Now that’s what a negotiation looks like.
Up to this point, the talks between the White House and Congressional Republicans over resolving the “fiscal cliff” have been — as far as the public could see, anyway — exercises in strategic bluster. But now there seems to be a genuine give and take: Both sides are making offers that concede that they will not get their way on everything. There are still no guarantees of a deal by the Jan. 1 onset of the austerity crisis. But there is enough on the table now that we can start examining what it would mean for the economy in 2013 and beyond.
In a nutshell it’s this: There should be an immediate boost to the economy from taking the fiscal cliff off the table; uncertain effects from a deficit-reduction plan could possibly raise business confidence; expected tax hikes on the affluent would be a mild negative; and the expiration of the payroll tax holiday would be a significant negative.
In the very short run, a deal — almost any deal — is clearly positive for the economy. Corporate executives describe a fearful environment among their customers that the United States could go over the fiscal cliff and face a recession in early 2013. Simply taking that possibility off the table could not only improve business confidence but also spark a catchup effect as capital spending and hiring that companies would have done in the final months of 2012 would start up in 2013 instead.
“Certainty is good,” Jeffrey Immelt, the chief executive of General Electric, told analysts Monday in a presentation. “There was definitely less investment in the fourth quarter of the year, and if you have more certainty then you’re going to get more investment in 2013 versus 2012.”
But after any initial bounce to the economy, there’s a tougher matter to predict: what a budget agreement will mean for the U.S. economy for the slightly longer term, the full year in 2013 and beyond.
Here, there are two competing forces. On the positive side, a sense that the United States is grappling with its longer-term deficits and debt problem could inspire businesses to hire and consumers to open their wallets, contributing to growth. On the other hand, the onset of austerity — not the austerity crisis, but just a down payment on deficit reduction of the sort at play in the negotiations — would sap economic activity now.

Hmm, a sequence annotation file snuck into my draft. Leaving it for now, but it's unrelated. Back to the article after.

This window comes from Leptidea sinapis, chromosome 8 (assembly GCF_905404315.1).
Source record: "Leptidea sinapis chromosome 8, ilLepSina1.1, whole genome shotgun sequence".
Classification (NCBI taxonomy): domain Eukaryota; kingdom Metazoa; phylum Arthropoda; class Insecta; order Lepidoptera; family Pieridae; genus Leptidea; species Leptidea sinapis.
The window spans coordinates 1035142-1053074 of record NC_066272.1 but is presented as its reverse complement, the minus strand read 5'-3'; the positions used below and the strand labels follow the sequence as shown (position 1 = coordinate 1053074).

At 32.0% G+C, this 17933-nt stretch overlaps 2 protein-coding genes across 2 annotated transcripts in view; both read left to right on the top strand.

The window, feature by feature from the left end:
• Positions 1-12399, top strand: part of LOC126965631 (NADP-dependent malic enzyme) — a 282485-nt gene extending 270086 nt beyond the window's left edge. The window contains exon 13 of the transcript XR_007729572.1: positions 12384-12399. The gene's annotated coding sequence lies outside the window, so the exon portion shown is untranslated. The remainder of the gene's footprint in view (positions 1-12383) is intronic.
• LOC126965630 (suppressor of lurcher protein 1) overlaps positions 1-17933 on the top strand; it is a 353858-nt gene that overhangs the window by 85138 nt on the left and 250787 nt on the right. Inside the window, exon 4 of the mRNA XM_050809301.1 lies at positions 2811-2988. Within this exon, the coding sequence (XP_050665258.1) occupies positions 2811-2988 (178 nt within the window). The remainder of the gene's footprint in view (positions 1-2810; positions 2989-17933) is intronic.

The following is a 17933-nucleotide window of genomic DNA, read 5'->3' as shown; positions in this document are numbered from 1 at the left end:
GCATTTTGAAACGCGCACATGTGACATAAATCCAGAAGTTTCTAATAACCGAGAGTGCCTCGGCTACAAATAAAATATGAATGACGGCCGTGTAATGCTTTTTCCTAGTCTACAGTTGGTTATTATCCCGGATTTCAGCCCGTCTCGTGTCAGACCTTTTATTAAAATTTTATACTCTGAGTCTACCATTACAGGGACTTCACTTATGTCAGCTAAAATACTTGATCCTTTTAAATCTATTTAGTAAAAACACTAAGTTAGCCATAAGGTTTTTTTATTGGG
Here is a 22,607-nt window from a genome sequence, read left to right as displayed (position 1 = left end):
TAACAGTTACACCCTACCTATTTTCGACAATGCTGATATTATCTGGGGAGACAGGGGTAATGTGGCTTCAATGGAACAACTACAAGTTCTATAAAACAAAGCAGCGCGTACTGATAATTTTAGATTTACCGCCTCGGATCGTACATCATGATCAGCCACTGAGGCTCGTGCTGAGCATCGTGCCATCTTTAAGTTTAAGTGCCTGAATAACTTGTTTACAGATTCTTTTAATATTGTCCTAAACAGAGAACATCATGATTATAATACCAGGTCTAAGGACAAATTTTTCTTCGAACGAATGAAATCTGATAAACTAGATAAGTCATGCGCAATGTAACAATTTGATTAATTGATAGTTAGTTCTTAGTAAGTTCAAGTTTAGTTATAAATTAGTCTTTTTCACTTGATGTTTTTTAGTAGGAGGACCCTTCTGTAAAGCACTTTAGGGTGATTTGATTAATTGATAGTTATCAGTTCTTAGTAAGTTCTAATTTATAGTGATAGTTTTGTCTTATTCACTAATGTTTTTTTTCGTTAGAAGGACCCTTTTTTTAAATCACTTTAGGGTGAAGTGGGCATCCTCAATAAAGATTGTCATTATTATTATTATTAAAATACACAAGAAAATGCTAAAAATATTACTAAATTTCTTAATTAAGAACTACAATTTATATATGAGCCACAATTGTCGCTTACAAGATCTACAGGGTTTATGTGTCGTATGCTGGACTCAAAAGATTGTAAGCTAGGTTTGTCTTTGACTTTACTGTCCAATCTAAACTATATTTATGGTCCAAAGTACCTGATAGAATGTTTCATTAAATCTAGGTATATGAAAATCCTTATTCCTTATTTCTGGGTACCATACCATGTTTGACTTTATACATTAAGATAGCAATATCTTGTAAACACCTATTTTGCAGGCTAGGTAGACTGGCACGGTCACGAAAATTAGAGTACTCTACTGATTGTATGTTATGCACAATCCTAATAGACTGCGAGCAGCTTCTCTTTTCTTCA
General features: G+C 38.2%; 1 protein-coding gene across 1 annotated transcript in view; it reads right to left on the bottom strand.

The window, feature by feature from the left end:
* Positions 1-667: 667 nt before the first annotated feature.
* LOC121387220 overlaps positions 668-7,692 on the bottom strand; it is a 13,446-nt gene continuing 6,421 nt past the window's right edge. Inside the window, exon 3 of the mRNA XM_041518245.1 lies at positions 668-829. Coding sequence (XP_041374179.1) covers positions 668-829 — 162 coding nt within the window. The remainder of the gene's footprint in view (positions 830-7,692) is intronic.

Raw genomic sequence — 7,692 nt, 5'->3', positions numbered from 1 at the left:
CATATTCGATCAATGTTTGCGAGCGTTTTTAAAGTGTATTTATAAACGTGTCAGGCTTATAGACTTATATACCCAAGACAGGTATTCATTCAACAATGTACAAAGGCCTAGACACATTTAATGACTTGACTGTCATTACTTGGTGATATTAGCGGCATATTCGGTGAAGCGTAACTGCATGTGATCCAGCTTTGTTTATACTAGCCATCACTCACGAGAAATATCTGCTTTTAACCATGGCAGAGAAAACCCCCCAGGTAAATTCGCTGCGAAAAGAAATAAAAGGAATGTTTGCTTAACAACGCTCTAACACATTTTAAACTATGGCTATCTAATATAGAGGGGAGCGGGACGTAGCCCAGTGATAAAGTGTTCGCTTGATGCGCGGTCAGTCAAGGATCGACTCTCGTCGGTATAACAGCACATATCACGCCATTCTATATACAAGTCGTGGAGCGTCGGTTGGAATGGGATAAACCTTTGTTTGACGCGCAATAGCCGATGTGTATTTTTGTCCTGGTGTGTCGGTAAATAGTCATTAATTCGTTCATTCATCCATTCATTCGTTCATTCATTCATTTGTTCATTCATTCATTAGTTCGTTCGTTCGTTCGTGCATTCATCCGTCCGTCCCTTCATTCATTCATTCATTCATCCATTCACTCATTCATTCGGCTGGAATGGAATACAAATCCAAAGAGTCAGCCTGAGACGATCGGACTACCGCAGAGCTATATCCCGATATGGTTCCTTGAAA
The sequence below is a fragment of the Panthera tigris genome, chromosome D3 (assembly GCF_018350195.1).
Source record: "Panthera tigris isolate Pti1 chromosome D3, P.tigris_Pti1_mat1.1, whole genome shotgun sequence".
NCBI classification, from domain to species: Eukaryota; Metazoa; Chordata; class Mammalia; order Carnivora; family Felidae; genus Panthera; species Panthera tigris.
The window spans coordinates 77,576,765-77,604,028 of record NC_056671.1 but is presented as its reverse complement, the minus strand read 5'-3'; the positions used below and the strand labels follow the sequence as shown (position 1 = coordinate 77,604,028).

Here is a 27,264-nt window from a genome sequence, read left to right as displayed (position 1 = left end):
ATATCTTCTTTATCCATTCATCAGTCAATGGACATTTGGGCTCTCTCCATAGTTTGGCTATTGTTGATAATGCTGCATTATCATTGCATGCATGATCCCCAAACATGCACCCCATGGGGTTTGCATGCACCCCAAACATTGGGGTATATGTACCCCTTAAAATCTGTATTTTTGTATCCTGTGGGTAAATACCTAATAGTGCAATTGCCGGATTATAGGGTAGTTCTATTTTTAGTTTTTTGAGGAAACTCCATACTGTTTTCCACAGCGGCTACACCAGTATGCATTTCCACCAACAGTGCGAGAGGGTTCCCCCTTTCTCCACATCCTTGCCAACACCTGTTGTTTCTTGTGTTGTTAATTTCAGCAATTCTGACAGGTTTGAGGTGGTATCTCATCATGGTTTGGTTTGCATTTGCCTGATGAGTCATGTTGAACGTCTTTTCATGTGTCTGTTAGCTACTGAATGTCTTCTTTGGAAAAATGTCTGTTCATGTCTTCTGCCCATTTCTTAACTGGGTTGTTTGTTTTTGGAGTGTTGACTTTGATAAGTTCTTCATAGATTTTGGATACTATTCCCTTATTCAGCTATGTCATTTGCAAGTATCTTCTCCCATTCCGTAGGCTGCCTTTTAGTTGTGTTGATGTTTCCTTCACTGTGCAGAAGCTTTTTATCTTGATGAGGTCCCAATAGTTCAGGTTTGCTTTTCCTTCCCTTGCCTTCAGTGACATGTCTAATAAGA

The question, then, is how powerful each of these forces is.
Estimating how deficit reduction’s effect on confidence could help economic growth is purely guesswork. Normally, lower deficits would mean more private investment. But with the Federal Reserve keeping interest rates ultra-low and companies sitting on hordes of cash right now, it is hard to argue that business investment is being held back as government borrowing crowds it out. The British experience with reducing deficits — it began austerity in 2010, and its economy has essentially flatlined since then — doesn’t inspire great confidence.
Then there are the more direct, easier-to-measure effects from austerity: Every extra dollar of taxes that the government collects is a dollar that Americans can’t spend; every dollar in spending that is cut, whether for defense or social welfare, lowers demand for goods and services in an already weak economy.
But not all austerity is created equal. By the reckoning of the Congressional Budget Office and many private analysts, tax increases on upper-income brackets are not likely to have a huge impact on the economy in the near term; the affluent are less likely than the middle class or poor to need to spend a given dollar of tax savings and therefore circulate money through the economy. The Obama administration has pushed to raise rates on the affluent both for ideological reasons and because they view it is a form of deficit reduction that will do less damage to the recovery than other tax proposals.
CBO estimates that the drag on economic growth from increasing taxes to Clinton-era levels only for households making over $250,000 would shave one-tenth a percentage point from economic growth and around 200,000 jobs by the end of 2013. And the actual damage to the economy in 2013 after raising taxes on the affluent is likely to be even smaller. Obama has conceded in his latest offer to making $400,000 the cutoff for income tax hikes (House Speaker John Boehner wants the cutoff to be $1 million; one can imagine about 600,000 possible compromises). Either way, the tax increase would hit fewer people than if it applied to households with income over $250,000.
The same cannot be said of another proposal that is reportedly very much on the table in the negotiations. Two years ago, the government enacted a temporary cut in payroll taxes to help workers during the economic downtown. Now it appears that the tax cut won’t be extended. That alone will reduce the take-home pay of a typical American worker by about $1,000. J.P. Morgan economists estimate the expiration of the payroll tax holiday would put a 0.6 percentage point drag on GDP. CBO’s numbers bundle the payroll tax cut and extended insurance benefits together, and get a cost of 0.7 percentage points of growth and 800,000 jobs. In an economy that has been growing only around 2 percent a year, those numbers could have a significant effect on the recovery.
The talks reportedly also include stimulus that are more palatable to Republicans than the payroll tax holiday, such as infrastructure spending. We’ll have to wait for the details before judging how much those policies might benefit growth, and offset some of the damage from raising payroll taxes.